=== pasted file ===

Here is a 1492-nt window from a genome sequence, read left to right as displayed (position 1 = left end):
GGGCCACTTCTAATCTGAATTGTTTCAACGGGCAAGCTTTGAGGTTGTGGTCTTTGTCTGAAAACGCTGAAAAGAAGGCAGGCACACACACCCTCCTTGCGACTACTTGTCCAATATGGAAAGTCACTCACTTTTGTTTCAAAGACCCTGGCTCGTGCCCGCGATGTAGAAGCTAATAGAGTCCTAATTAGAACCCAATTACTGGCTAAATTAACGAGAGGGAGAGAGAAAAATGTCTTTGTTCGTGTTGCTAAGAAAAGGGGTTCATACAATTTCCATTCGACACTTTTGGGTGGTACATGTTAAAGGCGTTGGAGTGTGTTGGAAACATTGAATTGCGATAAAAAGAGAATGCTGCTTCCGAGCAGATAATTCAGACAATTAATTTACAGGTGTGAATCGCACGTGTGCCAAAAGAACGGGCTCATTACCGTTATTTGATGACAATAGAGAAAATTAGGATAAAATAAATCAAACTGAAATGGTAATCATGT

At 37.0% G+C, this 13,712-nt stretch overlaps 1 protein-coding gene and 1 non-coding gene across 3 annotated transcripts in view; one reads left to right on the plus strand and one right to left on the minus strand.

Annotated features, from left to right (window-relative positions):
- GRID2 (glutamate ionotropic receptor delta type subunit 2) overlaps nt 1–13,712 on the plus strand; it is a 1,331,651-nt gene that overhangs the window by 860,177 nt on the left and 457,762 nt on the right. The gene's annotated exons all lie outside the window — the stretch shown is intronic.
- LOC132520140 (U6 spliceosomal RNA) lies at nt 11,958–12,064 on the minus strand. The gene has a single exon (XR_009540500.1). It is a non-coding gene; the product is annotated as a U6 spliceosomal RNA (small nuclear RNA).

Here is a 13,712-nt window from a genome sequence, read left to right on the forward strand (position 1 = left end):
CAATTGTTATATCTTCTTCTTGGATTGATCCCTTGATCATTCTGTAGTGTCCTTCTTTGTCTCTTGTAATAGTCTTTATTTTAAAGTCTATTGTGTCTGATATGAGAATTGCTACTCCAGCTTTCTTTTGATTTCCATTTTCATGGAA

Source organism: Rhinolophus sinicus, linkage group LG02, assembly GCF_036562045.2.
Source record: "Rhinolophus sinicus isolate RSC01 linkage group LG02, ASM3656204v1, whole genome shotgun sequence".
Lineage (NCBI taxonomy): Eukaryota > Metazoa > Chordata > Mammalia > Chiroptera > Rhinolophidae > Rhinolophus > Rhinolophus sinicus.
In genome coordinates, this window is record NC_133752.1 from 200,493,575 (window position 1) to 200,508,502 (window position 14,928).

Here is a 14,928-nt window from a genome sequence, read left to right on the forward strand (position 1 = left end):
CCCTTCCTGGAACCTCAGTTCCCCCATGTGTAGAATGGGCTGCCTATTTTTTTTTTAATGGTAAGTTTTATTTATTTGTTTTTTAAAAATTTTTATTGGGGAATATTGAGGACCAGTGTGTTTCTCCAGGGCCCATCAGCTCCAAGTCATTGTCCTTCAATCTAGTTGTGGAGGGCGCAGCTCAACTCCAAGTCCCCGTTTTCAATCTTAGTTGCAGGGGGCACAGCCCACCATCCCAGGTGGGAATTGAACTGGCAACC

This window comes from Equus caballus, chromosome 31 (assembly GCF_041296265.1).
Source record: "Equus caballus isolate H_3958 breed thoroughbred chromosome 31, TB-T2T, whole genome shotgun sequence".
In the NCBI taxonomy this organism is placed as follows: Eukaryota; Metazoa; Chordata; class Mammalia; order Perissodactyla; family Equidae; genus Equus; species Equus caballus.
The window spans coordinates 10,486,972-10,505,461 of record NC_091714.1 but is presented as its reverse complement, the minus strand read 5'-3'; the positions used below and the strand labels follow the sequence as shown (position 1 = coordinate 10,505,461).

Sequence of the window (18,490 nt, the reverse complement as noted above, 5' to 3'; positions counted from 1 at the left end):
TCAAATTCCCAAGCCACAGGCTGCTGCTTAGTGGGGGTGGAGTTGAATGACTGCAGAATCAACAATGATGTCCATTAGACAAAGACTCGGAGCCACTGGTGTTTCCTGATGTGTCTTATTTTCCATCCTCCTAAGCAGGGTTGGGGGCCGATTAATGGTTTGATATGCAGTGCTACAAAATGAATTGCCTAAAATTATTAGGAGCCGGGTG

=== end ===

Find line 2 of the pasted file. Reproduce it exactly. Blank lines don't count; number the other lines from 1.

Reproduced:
GGGCCACTTCTAATCTGAATTGTTTCAACGGGCAAGCTTTGAGGTTGTGGTCTTTGTCTGAAAACGCTGAAAAGAAGGCAGGCACACACACCCTCCTTGCGACTACTTGTCCAATATGGAAAGTCACTCACTTTTGTTTCAAAGACCCTGGCTCGTGCCCGCGATGTAGAAGCTAATAGAGTCCTAATTAGAACCCAATTACTGGCTAAATTAACGAGAGGGAGAGAGAAAAATGTCTTTGTTCGTGTTGCTAAGAAAAGGGGTTCATACAATTTCCATTCGACACTTTTGGGTGGTACATGTTAAAGGCGTTGGAGTGTGTTGGAAACATTGAATTGCGATAAAAAGAGAATGCTGCTTCCGAGCAGATAATTCAGACAATTAATTTACAGGTGTGAATCGCACGTGTGCCAAAAGAACGGGCTCATTACCGTTATTTGATGACAATAGAGAAAATTAGGATAAAATAAATCAAACTGAAATGGTAATCATGT